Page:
CHILDREN learn better by doing, rather than completing all their lessons in the classroom: that's the philosophy behind an "out of the box" technique being implemented by O'Connell Public School on the state's Central Tablelands.
School principal Trish Forsyth is the driving force behind the strategy, which at its core involves taking the whole school on regular "excursions" to a nearby forest on a rural property for the day.
O'Connell Public is a typical bush school nestled on the side of a hill above the meandering Fish River.
Currently about 76 students attend the school, which ranges from Kindergarten to Year 6.
Trish grew up exploring parts of the forest used for the excursions as a child, was a student at O'Connell Public School and after years teaching in a number of city and country schools, ended up back in the same district where she started.
Along the way, she became passionate about exploring new ways to engage children in learning, particularly those students who traditionally don't excel under the current way of teaching in classrooms.
As a young teacher she led an ambitious excursion that taught her an important lesson.
As the principal at the Southern Tablelands village of Rugby, having only recently begun her teaching career, she took the entire school and the community on a 10-day trip through the centre of Australia.
"We had a bus and we had everyone from the postmistress to the local shop owner, a couple of shearers," she said.
"And in those 10 days, I saw just how much kids learn through doing. I could never have taught them as much about Central Australia in years of study back at school.
"Probably from then on, I've always been a big advocate for excursions and getting the kids out and about and experiencing things."
Fast forward to a couple of years ago and Trish, now the principal of O'Connell Public, was doing a unit on cubby building with the Kindergarten to Year 2 students when she realised that a number of them had never built one themselves.
In the past, most of the students were from rural properties, however over time this has shifted so that most of the students come from the surrounding towns and villages.
And reflecting on that fact, she said many students spend so much free time on their devices, they don't get outside to play in the way kids did in the past.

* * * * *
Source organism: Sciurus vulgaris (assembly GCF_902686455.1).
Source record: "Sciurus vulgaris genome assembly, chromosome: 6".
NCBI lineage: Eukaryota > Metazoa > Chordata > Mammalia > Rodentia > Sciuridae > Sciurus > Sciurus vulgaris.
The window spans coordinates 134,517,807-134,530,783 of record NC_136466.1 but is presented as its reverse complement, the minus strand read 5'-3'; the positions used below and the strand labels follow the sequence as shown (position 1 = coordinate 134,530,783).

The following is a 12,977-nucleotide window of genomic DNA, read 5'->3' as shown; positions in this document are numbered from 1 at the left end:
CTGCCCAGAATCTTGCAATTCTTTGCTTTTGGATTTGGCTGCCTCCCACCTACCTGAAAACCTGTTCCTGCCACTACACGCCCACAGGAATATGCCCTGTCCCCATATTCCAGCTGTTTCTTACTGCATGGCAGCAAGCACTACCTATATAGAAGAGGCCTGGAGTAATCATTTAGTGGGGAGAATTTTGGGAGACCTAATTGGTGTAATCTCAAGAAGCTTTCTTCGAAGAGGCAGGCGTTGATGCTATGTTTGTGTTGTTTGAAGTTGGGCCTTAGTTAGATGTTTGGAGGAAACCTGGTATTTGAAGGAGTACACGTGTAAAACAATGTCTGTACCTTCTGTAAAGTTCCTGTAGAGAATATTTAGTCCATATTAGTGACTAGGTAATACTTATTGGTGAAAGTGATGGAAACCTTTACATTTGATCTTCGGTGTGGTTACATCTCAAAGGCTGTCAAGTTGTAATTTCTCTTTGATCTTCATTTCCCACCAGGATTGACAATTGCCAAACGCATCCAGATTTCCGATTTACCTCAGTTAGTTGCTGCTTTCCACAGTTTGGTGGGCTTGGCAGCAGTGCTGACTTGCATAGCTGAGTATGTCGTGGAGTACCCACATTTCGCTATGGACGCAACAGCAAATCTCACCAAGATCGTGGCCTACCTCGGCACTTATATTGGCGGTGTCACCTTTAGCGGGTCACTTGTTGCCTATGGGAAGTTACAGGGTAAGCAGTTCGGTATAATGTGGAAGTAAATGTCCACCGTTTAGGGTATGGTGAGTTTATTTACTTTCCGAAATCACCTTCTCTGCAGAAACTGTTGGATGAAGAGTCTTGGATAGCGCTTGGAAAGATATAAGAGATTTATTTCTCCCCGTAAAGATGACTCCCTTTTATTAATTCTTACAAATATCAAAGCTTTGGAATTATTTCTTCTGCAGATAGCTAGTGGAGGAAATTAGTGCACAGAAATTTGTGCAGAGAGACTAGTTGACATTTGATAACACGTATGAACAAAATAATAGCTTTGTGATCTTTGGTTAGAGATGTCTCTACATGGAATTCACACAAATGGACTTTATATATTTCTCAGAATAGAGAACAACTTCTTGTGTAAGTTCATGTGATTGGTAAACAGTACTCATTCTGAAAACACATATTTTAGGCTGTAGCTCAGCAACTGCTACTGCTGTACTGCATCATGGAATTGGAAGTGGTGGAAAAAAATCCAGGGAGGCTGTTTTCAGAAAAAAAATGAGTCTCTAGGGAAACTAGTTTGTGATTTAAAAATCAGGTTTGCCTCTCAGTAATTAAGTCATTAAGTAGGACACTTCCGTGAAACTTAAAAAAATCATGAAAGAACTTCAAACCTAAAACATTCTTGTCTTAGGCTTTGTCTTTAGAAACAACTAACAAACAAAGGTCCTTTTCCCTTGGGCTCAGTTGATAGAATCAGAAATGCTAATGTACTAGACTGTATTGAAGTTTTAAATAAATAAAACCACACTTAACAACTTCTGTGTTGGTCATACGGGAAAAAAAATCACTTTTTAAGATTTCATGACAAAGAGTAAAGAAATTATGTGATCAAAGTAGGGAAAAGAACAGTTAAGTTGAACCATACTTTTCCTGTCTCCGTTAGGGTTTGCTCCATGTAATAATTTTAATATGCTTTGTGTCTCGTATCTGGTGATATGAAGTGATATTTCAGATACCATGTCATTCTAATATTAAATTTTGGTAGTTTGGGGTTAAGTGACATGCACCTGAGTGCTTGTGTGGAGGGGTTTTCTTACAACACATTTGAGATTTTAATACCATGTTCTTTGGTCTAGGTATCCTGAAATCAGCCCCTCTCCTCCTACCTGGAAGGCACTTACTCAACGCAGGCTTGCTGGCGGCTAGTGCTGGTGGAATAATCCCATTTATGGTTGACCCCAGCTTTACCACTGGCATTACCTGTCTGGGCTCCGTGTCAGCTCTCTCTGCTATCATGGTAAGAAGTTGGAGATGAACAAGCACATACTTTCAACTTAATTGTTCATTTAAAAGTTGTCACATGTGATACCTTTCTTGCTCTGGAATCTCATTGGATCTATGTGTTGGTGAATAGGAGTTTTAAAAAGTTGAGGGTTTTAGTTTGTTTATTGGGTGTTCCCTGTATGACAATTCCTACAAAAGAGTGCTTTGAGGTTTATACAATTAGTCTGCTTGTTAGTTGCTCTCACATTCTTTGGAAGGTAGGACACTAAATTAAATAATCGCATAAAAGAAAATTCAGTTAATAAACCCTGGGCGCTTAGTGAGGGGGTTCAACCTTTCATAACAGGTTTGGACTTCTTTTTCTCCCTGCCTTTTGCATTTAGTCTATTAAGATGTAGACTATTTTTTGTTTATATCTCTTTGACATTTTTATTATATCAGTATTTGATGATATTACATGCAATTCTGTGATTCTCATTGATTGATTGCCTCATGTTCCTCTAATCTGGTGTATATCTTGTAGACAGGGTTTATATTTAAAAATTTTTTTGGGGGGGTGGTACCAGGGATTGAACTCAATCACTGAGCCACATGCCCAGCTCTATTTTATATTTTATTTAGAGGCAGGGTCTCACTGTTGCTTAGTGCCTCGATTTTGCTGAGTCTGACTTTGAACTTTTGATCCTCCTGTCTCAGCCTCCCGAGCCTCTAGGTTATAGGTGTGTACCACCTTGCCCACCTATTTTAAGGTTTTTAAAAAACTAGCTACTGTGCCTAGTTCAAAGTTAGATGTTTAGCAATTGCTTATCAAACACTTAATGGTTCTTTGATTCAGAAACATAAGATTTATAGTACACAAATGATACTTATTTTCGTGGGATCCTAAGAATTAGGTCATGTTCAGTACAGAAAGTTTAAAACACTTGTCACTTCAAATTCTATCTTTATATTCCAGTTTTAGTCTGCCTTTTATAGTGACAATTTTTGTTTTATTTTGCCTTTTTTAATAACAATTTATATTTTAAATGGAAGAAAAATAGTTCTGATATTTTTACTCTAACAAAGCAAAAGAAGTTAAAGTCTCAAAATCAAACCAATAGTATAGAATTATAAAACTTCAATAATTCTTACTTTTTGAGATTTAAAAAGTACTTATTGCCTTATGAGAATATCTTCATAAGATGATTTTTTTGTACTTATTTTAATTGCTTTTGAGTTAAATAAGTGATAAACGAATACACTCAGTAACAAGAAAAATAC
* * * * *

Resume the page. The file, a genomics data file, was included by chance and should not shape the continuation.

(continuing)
"I was quite taken aback by that, so I planned a day where we would take them out into the forest and they could just spend the day building cubbies," she said.
"We weren't entirely sure how long it would keep their interest or how the day would go, but what we found was the kids worked for hours and there wasn't a cross word.
"There were children that don't do so well in the conventional classroom who were just in their element [in the forest] and had strengths that the other kids could see - whether it was in their design or their physical strength.
"The kids just had a ball."
Trish said during the Forest Days, as they have become known, the children unwittingly use maths, science and even English while "playing".
"We might say 'find a stick as long as your arm' and that's using maths as the children search for a stick that measures up to the required length," she said.
"Last Forest Day we set up an area for the children to make mud pies, but they got much more creative and built an afternoon tea set for fairies."
Trish said the day gets the students' imaginations firing and as a result they blossom during the day and that enthusiasm and confidence flows back into the classroom.
O'Connell Public now holds a Forest Day, for all students, one day a term.
"Parents pick up and drop off at the forest and the school day, essentially, occurs in the forest," Trish said.
"The kids can go cubby building, bike riding, bushwalking. We made mud huts one day with a parent volunteer. They did leatherwork with another volunteer.
"And they [students] get to choose - there's no assigning them groups or activities; it's all student-led.
"Kids just blossom when you give them those experiences."
Trish hopes to expand her knowledge of using the forest for education after being named as a recipient of a $10,000 First State Super Teachers Scholarship from the not-for-profit Public Education Foundation.
She plans to complete a week-long Forest Leader Certificate course and hopes, when coronavirus travel bans lift, to go overseas to one of the well-established forest schools in the UK or Europe.
"The [scholarship] money obviously won't pay for that entirely, but it will at least supplement and help me get over there," she said.
The O'Connell Public Forest Days are held in the bushland on Yarrabin, a family-run horse, sheep and cattle property that also offers accommodation.
Trish, who grew up at Yarrabin, said it was thanks to the current owners that the forest days could be held.
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